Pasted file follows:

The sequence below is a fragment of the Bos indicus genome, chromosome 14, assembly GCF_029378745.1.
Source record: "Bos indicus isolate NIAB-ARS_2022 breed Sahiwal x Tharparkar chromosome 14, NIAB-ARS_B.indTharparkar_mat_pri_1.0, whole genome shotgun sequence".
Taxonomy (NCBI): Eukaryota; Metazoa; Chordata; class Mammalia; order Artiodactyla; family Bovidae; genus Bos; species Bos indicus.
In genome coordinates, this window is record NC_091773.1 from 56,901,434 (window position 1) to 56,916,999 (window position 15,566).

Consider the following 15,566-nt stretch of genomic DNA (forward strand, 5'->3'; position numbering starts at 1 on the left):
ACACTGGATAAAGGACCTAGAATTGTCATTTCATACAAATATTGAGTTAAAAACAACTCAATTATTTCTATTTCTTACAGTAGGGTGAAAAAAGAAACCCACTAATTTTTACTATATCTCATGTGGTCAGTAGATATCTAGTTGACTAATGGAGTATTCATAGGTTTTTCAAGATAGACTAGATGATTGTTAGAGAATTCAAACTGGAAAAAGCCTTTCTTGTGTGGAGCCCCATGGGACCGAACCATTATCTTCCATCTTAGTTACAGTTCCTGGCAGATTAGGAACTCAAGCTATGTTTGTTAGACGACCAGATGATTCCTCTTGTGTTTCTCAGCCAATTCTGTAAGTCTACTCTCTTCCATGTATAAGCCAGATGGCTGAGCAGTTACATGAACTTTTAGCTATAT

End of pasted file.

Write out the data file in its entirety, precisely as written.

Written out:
The sequence below is a fragment of the Bos indicus genome, chromosome 14, assembly GCF_029378745.1.
Source record: "Bos indicus isolate NIAB-ARS_2022 breed Sahiwal x Tharparkar chromosome 14, NIAB-ARS_B.indTharparkar_mat_pri_1.0, whole genome shotgun sequence".
Taxonomy (NCBI): Eukaryota; Metazoa; Chordata; class Mammalia; order Artiodactyla; family Bovidae; genus Bos; species Bos indicus.
In genome coordinates, this window is record NC_091773.1 from 56,901,434 (window position 1) to 56,916,999 (window position 15,566).

Consider the following 15,566-nt stretch of genomic DNA (forward strand, 5'->3'; position numbering starts at 1 on the left):
ACACTGGATAAAGGACCTAGAATTGTCATTTCATACAAATATTGAGTTAAAAACAACTCAATTATTTCTATTTCTTACAGTAGGGTGAAAAAAGAAACCCACTAATTTTTACTATATCTCATGTGGTCAGTAGATATCTAGTTGACTAATGGAGTATTCATAGGTTTTTCAAGATAGACTAGATGATTGTTAGAGAATTCAAACTGGAAAAAGCCTTTCTTGTGTGGAGCCCCATGGGACCGAACCATTATCTTCCATCTTAGTTACAGTTCCTGGCAGATTAGGAACTCAAGCTATGTTTGTTAGACGACCAGATGATTCCTCTTGTGTTTCTCAGCCAATTCTGTAAGTCTACTCTCTTCCATGTATAAGCCAGATGGCTGAGCAGTTACATGAACTTTTAGCTATAT